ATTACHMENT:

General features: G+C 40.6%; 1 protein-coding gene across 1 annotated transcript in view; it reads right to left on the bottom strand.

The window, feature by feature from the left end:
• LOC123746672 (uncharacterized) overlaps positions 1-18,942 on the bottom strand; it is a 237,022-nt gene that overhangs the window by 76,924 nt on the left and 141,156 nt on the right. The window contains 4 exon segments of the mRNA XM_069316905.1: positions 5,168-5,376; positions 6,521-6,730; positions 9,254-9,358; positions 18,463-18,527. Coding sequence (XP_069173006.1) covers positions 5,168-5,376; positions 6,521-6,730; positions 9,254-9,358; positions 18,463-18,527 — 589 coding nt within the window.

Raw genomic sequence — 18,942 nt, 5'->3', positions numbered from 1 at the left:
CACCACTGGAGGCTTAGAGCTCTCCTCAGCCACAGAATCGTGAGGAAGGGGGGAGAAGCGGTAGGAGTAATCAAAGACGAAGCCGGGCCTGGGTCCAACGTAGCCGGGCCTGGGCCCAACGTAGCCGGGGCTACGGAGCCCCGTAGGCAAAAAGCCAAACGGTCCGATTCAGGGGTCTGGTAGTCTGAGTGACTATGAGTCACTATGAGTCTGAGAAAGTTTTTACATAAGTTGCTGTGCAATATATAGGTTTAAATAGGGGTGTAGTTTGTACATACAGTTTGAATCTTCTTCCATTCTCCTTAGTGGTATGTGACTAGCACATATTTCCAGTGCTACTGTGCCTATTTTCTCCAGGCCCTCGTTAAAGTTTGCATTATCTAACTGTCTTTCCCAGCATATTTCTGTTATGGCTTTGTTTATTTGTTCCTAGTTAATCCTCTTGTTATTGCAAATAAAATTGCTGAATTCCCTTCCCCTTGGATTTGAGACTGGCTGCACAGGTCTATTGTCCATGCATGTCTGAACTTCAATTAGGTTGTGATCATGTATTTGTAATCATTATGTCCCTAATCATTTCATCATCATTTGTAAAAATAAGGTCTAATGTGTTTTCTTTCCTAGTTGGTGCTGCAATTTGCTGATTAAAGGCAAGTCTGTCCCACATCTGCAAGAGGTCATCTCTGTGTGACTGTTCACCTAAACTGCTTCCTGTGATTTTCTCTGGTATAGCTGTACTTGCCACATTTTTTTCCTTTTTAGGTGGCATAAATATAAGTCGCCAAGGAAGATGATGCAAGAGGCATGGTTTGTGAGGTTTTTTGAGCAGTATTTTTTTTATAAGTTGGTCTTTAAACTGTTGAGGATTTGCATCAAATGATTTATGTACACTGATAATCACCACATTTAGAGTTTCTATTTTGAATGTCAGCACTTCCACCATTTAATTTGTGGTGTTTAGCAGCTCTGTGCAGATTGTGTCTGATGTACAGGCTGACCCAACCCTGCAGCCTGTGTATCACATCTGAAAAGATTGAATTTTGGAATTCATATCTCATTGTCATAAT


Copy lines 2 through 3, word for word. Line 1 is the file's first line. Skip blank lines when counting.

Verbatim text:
The window, feature by feature from the left end:
• LOC123746672 (uncharacterized) overlaps positions 1-18,942 on the bottom strand; it is a 237,022-nt gene that overhangs the window by 76,924 nt on the left and 141,156 nt on the right. The window contains 4 exon segments of the mRNA XM_069316905.1: positions 5,168-5,376; positions 6,521-6,730; positions 9,254-9,358; positions 18,463-18,527. Coding sequence (XP_069173006.1) covers positions 5,168-5,376; positions 6,521-6,730; positions 9,254-9,358; positions 18,463-18,527 — 589 coding nt within the window.